In my "A Vim and GTD Workflow" post I mentioned a helper script that I was working on to help keep everything in shape. Here are some of the details…


I wrote the script in bash because it is doing a fairly simple set of tasks. As the features grow I’ll probably want to re-write this in python at some point.

I’ve called the script check_status.sh for now and it should be executed with your CWD set to the status directory that you set up for your GTD stuff.

The beginning part of the script is fairly generic and follows the format of many of my other bash scripts:

#!/bin/bash

# Copyright 2015 Curtis Sand
#
# Licensed under the Apache License, Version 2.0 (the "License");
# you may not use this file except in compliance with the License.
# You may obtain a copy of the License at
#
#     http://www.apache.org/licenses/LICENSE-2.0
#
# Unless required by applicable law or agreed to in writing, software
# distributed under the License is distributed on an "AS IS" BASIS,
# WITHOUT WARRANTIES OR CONDITIONS OF ANY KIND, either express or implied.
# See the License for the specific language governing permissions and
# limitations under the License.

SCRIPT=$0

STATUS_FILE='status.txt'

usage () {
    echo -e "$SCRIPT [-h|--help|-f|--file-presence|-c|--status-contents]\n"
    local msg="Validate the contents of the ${STATUS_FILE} file compared to"
    msg="${msg} the task files present on the filesystem."
    msg="${msg} The default behaviour is to execute all checks"
    msg="${msg} but can be overridden with one of the options."
    echo $msg|fmt
    echo "  Options:"
    echo "    -h|--help            : print this help message"
    echo "    -f|--file-presence   : Check that the sub-directories"
    echo "                           contain all task files."
    echo "    -c|--status-contents : Check that ${STATUS_FILE} contains"
    echo "                           references to all task files."
    exit 1;
}

It starts out with the usual shebang, license preamble and usage function. Here I’ve defined the name of the status file so that you can easily change it if necessary.

Following is the command line parsing code:

ARGS=`getopt -o "h,f,c" -l "help,file-presence,status-contents" \
    -n "check_status.sh" -- "$@"`
if [ $? -ne 0 ]; then
    # bad arguments found
    exit 1;
fi
eval set -- "$ARGS"

# logic flags
FILE_PRESENCE=false
EXECUTE_BOTH=true

while true ; do
    case "$1" in
        -h|--help) usage ; shift ;;
        -f|--file-presence) FILE_PRESENCE=true; EXECUTE_BOTH=false; shift ;;
        -c|--status-contents) EXECUTE_BOTH=false; shift ;;
        --) shift ; break ;;
        *) echo "Internal error!" ; exit 1 ;;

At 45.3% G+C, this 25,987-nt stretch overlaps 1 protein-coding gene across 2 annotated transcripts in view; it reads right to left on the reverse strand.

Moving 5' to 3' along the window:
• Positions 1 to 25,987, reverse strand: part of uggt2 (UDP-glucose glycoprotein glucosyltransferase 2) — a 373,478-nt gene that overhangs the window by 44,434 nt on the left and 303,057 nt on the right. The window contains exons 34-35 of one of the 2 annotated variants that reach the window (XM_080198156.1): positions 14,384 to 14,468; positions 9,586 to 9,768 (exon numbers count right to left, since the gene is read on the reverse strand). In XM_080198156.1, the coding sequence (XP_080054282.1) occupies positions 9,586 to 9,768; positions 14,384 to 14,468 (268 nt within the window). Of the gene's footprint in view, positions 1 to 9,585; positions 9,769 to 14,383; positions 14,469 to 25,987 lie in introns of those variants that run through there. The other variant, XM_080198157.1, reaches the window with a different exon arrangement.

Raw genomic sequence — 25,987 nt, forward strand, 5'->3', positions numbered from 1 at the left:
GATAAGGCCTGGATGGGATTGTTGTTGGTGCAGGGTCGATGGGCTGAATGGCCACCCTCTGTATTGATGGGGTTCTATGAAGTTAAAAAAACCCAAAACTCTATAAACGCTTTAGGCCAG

esac
done

Next comes an if statement that performs either the "file-presence" check or the "status-contents" check:

RC=0

if ! $FILE_PRESENCE; then
    echo "Default Logic: checking that \"${STATUS_FILE}\" is complete..."
    IFS=$'\n'  # use newline delimiter instead of space
    task_dirs=$(find . -maxdepth 1 -type d|sed -e 's@./@@'|grep -v "\.")
    tasks=$(find $task_dirs -type f -not -iname ".*swp" | \
            sed -e 's@^./@@' -e 's@`<@@g' -e 's@>`_@@')
    missing=
    for task in ${tasks}; do
        grep ${task} ${STATUS_FILE} -q
        if [[ "$?" -eq "0" ]]; then
            echo -n " ."
        else
            missing="${missing}\"${task}\"...\tNO \"${STATUS_FILE}\" ENTRY"
            RC=1
        fi
    done
    echo -e "${missing}"
else
    echo "Reverse Logic: checking all files referenced in \"${STATUS_FILE}\" exist..."
    tasks=$(grep "\`<" ${STATUS_FILE}|sed -e "s@\`<@@" -e "s@>\`_@@")
    missing=""
    for task in ${tasks}; do
        if [[ -f $task ]]; then
            echo -n " ."
        else
            missing="${missing}\n\"$task\"...\tFILE MISSING";
            RC=1
        fi;
    done
    echo -e "${missing}"
fi

That is the main meat of the script so lets disect it a little bit.

The first part of the if statement is the code to verify that the status file contains references to all the task files. First the IFS variable is set so that the output of the following subcommands can be delimited on \n characters instead of on spaces. Next the list of task directories is retrieved by running find with the test "-type d". Then the task directories are searched for task files and the filenames are cleaned up by piping the find output through sed. Finally the task files are iterated through and the status file is grep‘d through to determine if it contains an appropriate reference to each task.

The else portion of the if statement is the check to ensure that for each reference in the status file there exists a file in one of the state directories. The parsing code here is a bit simpler; the status file is searched via grep for any links of the form:

`<task_dir/task_name>`_

Then the paths are cleaned up and then checked to ensure they exist.

Finally, the last part of the script recursively calls the script again if the user did not specify which specific test to use. This is how the default "execute all checks" behavior is implemented:

if $EXECUTE_BOTH; then
    if ! $FILE_PRESENCE; then
        args="--file-presence"
    else
        args="--status-contents"
    fi
    $SCRIPT $args
fi
exit ${RC}

I’ll also include an example of my GTD setup so it is more clear how things look when it’s all set up. First here is the filesystem that was set up:

../status/
../status/status.txt   # This is the status file.
../status/backlog/
../status/backlog/do_something
../status/in-progress/
../status/in-progress/some_project
../status/done/
../status/done/another_task

And the contents of the status.txt file would then look something like:

Status
======

TOC
---

- `in-progress`_
- `backlog`_
- `done`_

in-progress
-----------

- `<in-progress/some_project>`_

backlog
-------

- `<backlog/do_something>`_

done
----

- `<done/another_task>`_
" "